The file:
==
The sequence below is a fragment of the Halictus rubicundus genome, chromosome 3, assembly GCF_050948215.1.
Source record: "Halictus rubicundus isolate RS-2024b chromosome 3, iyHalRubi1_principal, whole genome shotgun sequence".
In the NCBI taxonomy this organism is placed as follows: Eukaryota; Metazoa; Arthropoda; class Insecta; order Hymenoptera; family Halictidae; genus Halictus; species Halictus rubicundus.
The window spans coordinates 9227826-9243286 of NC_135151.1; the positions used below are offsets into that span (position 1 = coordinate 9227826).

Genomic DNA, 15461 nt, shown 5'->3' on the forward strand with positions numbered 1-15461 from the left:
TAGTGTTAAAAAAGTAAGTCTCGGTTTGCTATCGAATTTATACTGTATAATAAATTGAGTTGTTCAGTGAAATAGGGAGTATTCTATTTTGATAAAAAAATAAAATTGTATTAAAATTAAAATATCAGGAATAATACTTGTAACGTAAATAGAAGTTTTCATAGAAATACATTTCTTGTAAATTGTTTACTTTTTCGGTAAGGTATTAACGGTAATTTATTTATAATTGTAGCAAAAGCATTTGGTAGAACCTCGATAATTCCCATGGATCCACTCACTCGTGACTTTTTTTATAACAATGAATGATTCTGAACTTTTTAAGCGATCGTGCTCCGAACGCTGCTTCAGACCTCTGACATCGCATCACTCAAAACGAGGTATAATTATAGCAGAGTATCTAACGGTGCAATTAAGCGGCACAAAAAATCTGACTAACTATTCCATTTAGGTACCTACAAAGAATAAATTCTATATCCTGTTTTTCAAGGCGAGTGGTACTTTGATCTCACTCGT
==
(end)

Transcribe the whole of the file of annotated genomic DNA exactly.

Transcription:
The sequence below is a fragment of the Halictus rubicundus genome, chromosome 3, assembly GCF_050948215.1.
Source record: "Halictus rubicundus isolate RS-2024b chromosome 3, iyHalRubi1_principal, whole genome shotgun sequence".
In the NCBI taxonomy this organism is placed as follows: Eukaryota; Metazoa; Arthropoda; class Insecta; order Hymenoptera; family Halictidae; genus Halictus; species Halictus rubicundus.
The window spans coordinates 9227826-9243286 of NC_135151.1; the positions used below are offsets into that span (position 1 = coordinate 9227826).

Genomic DNA, 15461 nt, shown 5'->3' on the forward strand with positions numbered 1-15461 from the left:
TAGTGTTAAAAAAGTAAGTCTCGGTTTGCTATCGAATTTATACTGTATAATAAATTGAGTTGTTCAGTGAAATAGGGAGTATTCTATTTTGATAAAAAAATAAAATTGTATTAAAATTAAAATATCAGGAATAATACTTGTAACGTAAATAGAAGTTTTCATAGAAATACATTTCTTGTAAATTGTTTACTTTTTCGGTAAGGTATTAACGGTAATTTATTTATAATTGTAGCAAAAGCATTTGGTAGAACCTCGATAATTCCCATGGATCCACTCACTCGTGACTTTTTTTATAACAATGAATGATTCTGAACTTTTTAAGCGATCGTGCTCCGAACGCTGCTTCAGACCTCTGACATCGCATCACTCAAAACGAGGTATAATTATAGCAGAGTATCTAACGGTGCAATTAAGCGGCACAAAAAATCTGACTAACTATTCCATTTAGGTACCTACAAAGAATAAATTCTATATCCTGTTTTTCAAGGCGAGTGGTACTTTGATCTCACTCGT